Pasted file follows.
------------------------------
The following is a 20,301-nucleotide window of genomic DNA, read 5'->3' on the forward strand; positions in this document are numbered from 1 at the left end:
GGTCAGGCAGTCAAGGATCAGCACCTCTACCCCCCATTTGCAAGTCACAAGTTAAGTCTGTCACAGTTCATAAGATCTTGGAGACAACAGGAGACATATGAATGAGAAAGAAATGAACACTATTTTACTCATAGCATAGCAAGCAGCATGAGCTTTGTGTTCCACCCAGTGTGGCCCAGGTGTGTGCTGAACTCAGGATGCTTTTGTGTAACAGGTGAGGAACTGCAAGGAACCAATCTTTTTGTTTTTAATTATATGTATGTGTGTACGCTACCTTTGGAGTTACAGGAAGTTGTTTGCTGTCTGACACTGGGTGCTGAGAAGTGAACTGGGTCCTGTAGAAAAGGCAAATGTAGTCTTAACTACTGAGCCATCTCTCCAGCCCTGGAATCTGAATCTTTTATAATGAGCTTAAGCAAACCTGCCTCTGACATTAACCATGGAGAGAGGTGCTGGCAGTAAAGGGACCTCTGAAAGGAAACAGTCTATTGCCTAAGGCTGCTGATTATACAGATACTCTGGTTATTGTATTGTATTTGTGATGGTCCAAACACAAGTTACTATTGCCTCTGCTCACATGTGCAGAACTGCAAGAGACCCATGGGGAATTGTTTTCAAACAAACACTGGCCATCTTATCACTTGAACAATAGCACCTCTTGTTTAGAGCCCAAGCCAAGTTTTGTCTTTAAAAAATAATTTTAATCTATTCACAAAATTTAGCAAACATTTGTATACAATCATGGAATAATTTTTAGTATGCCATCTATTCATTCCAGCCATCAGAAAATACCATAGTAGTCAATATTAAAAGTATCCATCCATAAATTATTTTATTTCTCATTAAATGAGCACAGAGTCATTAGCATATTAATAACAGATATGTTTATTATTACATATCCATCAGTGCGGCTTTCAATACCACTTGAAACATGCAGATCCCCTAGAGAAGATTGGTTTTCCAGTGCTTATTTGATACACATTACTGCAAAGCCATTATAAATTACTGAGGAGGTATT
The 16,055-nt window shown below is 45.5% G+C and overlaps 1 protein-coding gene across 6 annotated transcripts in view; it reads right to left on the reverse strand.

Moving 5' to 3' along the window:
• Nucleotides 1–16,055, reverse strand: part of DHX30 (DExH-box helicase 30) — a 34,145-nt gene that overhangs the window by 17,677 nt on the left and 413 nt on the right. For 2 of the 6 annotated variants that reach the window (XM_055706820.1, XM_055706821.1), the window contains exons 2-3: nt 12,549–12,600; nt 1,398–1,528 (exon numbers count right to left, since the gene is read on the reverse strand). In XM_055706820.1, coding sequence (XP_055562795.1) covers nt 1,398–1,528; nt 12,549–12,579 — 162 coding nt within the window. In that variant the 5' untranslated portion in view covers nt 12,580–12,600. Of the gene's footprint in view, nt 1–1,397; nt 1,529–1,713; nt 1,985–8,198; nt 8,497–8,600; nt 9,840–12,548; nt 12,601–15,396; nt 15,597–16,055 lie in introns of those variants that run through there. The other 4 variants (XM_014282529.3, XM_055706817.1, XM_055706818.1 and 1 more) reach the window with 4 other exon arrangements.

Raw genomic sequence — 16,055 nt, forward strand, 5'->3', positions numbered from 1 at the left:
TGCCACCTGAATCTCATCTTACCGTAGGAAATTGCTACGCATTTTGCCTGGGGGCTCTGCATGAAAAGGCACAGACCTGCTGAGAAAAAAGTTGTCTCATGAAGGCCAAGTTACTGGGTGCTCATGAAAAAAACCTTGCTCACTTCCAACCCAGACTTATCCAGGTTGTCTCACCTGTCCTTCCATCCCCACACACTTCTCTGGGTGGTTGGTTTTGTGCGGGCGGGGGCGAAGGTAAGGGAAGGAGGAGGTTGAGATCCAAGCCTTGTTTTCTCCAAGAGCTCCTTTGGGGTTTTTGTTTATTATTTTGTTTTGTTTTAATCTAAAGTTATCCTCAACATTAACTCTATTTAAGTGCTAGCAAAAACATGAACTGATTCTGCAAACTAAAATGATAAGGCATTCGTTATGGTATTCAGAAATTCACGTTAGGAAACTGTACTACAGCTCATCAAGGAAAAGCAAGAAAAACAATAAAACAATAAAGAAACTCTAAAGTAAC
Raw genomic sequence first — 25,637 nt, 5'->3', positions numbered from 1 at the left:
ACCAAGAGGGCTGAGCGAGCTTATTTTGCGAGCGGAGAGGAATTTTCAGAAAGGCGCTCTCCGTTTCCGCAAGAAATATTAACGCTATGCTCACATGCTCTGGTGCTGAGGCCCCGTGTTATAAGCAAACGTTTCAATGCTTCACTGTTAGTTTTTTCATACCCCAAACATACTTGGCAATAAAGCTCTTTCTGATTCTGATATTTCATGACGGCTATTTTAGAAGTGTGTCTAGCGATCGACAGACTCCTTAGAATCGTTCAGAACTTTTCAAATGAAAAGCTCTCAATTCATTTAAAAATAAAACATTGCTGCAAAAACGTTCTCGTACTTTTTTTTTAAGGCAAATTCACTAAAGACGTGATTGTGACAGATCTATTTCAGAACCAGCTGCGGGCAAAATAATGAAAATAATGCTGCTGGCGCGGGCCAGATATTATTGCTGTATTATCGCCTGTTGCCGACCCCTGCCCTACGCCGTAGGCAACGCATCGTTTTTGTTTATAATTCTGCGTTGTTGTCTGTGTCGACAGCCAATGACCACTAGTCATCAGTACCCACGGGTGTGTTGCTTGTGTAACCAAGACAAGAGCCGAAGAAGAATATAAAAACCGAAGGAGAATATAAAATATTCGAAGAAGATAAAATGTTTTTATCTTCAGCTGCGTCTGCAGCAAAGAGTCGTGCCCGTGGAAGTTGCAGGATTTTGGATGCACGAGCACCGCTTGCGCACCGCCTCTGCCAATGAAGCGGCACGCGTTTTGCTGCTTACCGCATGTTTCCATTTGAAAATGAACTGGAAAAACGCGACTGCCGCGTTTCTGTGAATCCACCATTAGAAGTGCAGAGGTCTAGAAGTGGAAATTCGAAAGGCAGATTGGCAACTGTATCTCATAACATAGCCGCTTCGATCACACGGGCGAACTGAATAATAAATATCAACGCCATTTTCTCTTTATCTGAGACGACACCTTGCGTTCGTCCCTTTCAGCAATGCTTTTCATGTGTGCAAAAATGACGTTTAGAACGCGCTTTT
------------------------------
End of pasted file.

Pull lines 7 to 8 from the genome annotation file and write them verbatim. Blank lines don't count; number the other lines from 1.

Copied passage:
TGCCACCTGAATCTCATCTTACCGTAGGAAATTGCTACGCATTTTGCCTGGGGGCTCTGCATGAAAAGGCACAGACCTGCTGAGAAAAAAGTTGTCTCATGAAGGCCAAGTTACTGGGTGCTCATGAAAAAAACCTTGCTCACTTCCAACCCAGACTTATCCAGGTTGTCTCACCTGTCCTTCCATCCCCACACACTTCTCTGGGTGGTTGGTTTTGTGCGGGCGGGGGCGAAGGTAAGGGAAGGAGGAGGTTGAGATCCAAGCCTTGTTTTCTCCAAGAGCTCCTTTGGGGTTTTTGTTTATTATTTTGTTTTGTTTTAATCTAAAGTTATCCTCAACATTAACTCTATTTAAGTGCTAGCAAAAACATGAACTGATTCTGCAAACTAAAATGATAAGGCATTCGTTATGGTATTCAGAAATTCACGTTAGGAAACTGTACTACAGCTCATCAAGGAAAAGCAAGAAAAACAATAAAACAATAAAGAAACTCTAAAGTAAC
Raw genomic sequence first — 25,637 nt, 5'->3', positions numbered from 1 at the left: